Dear Baby TALK Parents,

Deep thinking explorers, two-year-old children are ready to take on the world with confidence and ability! Asking questions, solving problems, expressing their needs – these toddlers have gained many tools to use in their ventures. Although he may still be struggling with issues of independence and negativism, your two-year-old is probably often giggly and affectionate. He needs you and he enjoys you, and you certainly enjoy him.

Your relationship with your toddler continues to be the single most important contributor to his own self-esteem. He enjoys his conversations with you and especially when you bend down to his level and look him in the eye when he has something exciting to share with you. Your kindness and interest in him tell him that he is loved and reassured. Likewise, when you have something important to tell him, he may listen better if you get on his eye level.


Your two-year-old enjoys large motor play like running, climbing, walking up stairs, jumping and learning to navigate riding toys. He uses small muscles to play with blocks, puzzles and scribbling. You can observe him at play as he thinks through a problem to discover a solution.

Parents and toddlers are eager to introduce their child to playmates. Playmates provide important learning opportunities, but parents must remember that twos are still mostly interested in themselves. They are not apt to share their toys. You should talk with your child about sharing before friends arrive, and give him the opportunity to put away any toys which he does not want to share. When he is with playmates, you will notice that they still spend most of their time in parallel play, playing near each other and imitating each other, but not really interacting much.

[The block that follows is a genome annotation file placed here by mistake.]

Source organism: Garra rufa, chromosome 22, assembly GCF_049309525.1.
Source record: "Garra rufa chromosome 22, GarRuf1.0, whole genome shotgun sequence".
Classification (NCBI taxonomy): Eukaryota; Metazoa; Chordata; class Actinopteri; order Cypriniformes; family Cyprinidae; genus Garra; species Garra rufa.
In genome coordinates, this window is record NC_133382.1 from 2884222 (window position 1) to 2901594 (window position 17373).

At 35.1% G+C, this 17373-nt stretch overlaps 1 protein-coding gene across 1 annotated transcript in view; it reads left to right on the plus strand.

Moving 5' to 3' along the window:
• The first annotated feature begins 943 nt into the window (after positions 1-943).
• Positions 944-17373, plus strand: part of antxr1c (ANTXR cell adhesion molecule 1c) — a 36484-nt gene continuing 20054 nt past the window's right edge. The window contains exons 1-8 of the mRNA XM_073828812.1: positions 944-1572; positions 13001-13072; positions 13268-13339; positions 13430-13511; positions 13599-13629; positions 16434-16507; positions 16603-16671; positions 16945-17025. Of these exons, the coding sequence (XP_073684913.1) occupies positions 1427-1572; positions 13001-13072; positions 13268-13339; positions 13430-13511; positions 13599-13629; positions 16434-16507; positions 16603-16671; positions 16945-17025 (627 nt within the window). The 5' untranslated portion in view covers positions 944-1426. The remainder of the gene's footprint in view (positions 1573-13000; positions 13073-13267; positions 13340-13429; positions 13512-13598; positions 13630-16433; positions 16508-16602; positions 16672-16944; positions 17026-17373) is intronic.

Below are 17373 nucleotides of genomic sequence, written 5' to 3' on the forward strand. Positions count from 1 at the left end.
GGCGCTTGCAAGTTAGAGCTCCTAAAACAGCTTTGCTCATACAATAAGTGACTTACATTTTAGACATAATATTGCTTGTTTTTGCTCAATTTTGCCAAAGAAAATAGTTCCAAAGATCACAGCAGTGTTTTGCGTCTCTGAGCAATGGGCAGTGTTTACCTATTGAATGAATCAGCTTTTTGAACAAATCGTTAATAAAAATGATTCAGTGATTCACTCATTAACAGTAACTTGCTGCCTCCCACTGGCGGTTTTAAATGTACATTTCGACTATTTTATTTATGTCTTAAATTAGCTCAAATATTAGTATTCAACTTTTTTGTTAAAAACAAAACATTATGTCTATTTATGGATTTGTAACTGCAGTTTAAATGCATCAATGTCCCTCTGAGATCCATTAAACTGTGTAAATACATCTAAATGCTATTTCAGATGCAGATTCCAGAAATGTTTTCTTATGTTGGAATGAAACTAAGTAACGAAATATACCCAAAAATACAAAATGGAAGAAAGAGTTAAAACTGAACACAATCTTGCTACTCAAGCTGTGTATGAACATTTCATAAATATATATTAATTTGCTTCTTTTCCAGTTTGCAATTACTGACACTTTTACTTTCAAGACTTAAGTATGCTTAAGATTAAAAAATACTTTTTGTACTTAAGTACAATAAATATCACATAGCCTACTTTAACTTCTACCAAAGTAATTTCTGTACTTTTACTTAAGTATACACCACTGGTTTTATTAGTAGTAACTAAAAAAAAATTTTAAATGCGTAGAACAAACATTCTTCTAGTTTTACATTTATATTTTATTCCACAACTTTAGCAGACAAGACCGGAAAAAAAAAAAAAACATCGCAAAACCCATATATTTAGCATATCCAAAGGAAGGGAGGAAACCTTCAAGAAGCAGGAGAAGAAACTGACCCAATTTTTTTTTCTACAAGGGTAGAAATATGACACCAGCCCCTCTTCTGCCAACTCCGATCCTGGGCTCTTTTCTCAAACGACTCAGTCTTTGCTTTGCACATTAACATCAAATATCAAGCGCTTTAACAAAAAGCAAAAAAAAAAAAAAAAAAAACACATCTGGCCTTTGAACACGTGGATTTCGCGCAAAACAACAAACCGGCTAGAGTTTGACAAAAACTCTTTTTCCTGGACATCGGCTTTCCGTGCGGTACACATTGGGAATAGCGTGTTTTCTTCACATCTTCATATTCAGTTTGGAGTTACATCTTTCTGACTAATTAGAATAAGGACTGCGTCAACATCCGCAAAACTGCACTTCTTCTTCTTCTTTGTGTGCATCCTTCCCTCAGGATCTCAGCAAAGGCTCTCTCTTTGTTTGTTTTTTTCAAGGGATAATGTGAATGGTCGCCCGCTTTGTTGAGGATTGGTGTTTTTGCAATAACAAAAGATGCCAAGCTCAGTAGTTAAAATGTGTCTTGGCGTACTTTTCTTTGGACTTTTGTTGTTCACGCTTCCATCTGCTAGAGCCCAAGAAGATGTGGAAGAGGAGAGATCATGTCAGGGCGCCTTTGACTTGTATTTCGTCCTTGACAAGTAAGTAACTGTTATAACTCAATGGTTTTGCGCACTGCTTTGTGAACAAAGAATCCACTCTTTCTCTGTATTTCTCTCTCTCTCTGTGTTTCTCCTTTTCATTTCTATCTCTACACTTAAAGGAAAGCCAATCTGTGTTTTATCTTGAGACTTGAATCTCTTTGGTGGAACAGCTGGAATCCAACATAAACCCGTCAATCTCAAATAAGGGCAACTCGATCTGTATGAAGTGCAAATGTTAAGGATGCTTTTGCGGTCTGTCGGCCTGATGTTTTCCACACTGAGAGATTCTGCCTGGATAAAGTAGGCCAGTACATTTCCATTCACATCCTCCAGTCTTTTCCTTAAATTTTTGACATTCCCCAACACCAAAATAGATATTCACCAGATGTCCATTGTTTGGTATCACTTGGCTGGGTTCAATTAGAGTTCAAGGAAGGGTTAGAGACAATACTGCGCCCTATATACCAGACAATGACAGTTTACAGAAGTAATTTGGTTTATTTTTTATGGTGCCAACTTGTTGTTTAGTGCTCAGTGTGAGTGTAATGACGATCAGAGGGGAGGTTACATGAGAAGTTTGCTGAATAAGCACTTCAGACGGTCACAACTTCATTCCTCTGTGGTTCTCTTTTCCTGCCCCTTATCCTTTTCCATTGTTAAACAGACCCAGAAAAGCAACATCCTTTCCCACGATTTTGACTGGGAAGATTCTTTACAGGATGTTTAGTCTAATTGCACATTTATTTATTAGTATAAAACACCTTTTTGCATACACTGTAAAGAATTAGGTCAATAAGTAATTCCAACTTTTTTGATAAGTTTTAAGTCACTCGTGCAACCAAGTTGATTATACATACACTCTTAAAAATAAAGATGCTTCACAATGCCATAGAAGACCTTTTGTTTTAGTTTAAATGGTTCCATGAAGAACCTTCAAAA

Inevitably, when toddlers play together, one will become aggressive in play. This is an opportunity to talk about how people don't like to be pushed or have toys taken away, Your child will need you to stop him and help him learn to control himself. Tell him that he will have to be removed from his friends if he treats them this way, and then follow through if he does. Afterwards, talk about the important job he must learn to do: control himself.

Learning to interact socially is a challenge for toddlers. Their failure to do so doesn't mean they are "bad," but rather that they are learning. And toddlers, like their parents, learn most from their mistakes.